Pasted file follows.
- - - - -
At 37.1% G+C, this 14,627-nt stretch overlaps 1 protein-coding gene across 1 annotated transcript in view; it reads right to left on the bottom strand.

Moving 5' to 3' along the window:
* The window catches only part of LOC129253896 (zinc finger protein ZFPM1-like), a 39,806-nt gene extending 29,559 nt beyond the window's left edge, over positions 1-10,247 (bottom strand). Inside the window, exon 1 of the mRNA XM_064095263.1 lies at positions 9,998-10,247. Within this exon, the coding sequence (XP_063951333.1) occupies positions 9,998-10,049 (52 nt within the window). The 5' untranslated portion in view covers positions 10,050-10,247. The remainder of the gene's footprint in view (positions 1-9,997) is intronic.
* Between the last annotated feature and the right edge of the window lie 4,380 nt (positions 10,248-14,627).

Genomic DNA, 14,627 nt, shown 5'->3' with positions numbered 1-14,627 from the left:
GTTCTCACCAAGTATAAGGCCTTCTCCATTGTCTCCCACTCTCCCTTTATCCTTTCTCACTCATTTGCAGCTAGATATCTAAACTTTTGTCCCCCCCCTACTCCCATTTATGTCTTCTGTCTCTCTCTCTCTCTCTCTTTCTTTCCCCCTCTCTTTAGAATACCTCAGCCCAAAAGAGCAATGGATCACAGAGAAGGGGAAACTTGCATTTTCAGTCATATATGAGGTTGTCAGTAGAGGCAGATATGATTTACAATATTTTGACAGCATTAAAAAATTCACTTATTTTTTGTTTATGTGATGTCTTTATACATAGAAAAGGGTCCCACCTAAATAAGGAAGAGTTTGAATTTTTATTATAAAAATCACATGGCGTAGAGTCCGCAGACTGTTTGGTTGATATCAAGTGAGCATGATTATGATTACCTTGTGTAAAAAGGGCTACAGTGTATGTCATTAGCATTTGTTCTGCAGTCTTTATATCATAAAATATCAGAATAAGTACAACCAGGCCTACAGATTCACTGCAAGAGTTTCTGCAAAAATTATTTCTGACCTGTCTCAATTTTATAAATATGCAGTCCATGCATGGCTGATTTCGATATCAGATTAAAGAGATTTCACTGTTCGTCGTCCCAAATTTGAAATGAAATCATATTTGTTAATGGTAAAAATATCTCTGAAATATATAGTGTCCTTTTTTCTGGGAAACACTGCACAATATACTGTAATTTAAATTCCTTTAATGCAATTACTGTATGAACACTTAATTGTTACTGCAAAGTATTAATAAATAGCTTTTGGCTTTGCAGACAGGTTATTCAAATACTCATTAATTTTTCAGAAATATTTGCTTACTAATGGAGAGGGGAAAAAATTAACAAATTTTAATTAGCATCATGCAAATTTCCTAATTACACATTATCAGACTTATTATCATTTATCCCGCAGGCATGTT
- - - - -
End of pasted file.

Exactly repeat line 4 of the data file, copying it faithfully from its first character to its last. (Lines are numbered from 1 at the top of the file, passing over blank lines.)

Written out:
* Between the last annotated feature and the right edge of the window lie 4,380 nt (positions 10,248-14,627).